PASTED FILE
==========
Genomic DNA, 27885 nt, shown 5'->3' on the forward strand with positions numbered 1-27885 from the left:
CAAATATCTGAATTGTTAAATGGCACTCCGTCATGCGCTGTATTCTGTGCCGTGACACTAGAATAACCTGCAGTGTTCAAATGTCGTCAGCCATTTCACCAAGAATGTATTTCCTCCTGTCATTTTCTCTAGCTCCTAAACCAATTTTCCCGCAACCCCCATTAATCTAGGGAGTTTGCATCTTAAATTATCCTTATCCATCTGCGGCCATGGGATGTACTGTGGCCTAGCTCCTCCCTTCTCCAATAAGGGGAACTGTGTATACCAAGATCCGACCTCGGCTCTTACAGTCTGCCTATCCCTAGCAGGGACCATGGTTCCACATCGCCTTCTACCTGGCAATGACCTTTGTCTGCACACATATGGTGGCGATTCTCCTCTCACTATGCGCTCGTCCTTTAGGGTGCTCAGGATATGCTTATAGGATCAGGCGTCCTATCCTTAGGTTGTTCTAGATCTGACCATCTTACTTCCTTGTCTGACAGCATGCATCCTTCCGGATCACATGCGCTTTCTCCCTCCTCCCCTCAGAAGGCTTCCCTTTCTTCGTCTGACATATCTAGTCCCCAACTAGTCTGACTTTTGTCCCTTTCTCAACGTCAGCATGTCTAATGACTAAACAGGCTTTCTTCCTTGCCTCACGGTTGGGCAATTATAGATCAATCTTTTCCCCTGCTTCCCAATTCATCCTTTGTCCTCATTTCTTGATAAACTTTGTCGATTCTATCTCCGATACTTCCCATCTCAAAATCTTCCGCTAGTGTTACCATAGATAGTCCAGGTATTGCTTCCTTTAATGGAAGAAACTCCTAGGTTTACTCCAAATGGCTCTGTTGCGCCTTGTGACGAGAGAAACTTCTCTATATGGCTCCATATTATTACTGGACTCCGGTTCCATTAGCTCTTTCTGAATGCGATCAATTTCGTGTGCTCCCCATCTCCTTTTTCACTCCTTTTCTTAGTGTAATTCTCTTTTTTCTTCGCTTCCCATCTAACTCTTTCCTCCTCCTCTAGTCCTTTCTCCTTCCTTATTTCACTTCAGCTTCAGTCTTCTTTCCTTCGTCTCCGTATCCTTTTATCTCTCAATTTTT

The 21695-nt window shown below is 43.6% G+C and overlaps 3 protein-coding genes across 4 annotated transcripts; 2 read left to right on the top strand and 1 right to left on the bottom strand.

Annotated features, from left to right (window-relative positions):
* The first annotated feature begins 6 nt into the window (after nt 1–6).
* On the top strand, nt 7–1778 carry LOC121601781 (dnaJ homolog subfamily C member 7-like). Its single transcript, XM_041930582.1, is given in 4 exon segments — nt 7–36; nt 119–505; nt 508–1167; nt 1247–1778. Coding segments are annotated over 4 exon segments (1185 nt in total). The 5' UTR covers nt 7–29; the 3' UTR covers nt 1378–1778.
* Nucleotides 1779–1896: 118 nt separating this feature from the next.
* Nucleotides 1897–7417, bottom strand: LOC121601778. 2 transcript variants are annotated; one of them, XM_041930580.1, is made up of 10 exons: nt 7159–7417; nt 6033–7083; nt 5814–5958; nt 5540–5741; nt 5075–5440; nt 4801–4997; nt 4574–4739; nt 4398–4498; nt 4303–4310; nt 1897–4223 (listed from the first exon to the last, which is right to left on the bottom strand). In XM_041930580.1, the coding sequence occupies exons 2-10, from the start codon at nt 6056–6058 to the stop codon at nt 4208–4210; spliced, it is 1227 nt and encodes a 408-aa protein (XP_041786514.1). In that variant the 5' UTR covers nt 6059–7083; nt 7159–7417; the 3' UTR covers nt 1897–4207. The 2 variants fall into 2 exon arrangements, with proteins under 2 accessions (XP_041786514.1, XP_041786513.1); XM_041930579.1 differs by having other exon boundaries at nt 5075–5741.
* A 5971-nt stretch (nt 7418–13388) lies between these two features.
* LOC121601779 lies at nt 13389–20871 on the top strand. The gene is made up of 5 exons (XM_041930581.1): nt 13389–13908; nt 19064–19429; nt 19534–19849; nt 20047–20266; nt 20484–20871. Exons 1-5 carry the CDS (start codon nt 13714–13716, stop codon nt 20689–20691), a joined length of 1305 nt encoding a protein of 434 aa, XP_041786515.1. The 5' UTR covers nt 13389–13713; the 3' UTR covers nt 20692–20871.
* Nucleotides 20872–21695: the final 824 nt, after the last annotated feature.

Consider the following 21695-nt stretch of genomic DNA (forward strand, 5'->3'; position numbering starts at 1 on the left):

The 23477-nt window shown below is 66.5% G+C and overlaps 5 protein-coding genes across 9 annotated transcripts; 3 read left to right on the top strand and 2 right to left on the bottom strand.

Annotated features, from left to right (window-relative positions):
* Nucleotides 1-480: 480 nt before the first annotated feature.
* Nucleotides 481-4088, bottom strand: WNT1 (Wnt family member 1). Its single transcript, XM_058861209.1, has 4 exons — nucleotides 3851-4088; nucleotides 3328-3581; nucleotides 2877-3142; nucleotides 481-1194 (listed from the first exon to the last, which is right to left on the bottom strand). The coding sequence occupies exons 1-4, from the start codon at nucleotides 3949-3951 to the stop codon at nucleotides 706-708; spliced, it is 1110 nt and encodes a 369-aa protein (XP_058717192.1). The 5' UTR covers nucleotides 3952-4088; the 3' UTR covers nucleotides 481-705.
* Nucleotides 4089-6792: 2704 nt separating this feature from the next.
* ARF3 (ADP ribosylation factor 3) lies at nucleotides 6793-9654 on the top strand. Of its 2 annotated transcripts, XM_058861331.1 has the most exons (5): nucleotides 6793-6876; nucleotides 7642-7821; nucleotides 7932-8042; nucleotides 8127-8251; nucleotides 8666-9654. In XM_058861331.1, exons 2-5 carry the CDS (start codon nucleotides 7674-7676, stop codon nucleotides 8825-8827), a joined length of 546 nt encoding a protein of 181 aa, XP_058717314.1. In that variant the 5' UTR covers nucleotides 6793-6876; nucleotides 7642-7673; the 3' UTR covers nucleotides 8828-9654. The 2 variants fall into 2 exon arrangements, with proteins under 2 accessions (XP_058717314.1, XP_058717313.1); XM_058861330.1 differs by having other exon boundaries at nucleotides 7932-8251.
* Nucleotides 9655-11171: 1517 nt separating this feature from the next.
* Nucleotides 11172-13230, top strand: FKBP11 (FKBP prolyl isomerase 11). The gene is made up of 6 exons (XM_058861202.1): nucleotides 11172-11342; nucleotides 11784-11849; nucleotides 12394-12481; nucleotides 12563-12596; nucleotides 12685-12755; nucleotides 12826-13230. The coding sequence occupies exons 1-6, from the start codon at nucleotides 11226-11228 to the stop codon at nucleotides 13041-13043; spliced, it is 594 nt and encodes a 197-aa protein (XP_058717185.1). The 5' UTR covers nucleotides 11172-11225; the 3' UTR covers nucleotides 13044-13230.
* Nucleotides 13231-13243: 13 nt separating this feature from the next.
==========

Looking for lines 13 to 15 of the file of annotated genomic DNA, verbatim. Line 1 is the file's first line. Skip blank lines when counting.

The 23477-nt window shown below is 66.5% G+C and overlaps 5 protein-coding genes across 9 annotated transcripts; 3 read left to right on the top strand and 2 right to left on the bottom strand.

Annotated features, from left to right (window-relative positions):
* Nucleotides 1-480: 480 nt before the first annotated feature.